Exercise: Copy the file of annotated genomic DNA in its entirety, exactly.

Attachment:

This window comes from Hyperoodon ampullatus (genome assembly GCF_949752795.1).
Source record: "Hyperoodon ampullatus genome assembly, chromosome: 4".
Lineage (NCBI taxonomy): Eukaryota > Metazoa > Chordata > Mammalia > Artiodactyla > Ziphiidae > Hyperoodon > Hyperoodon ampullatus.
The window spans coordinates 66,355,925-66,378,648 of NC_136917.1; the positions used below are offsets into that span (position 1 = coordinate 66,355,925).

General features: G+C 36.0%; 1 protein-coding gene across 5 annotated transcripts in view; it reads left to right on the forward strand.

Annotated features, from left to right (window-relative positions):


This window comes from Hyperoodon ampullatus (genome assembly GCF_949752795.1).
Source record: "Hyperoodon ampullatus genome assembly, chromosome: 4".
Lineage (NCBI taxonomy): Eukaryota > Metazoa > Chordata > Mammalia > Artiodactyla > Ziphiidae > Hyperoodon > Hyperoodon ampullatus.
The window spans coordinates 66,355,925-66,378,648 of NC_136917.1; the positions used below are offsets into that span (position 1 = coordinate 66,355,925).

General features: G+C 36.0%; 1 protein-coding gene across 5 annotated transcripts in view; it reads left to right on the forward strand.

Annotated features, from left to right (window-relative positions):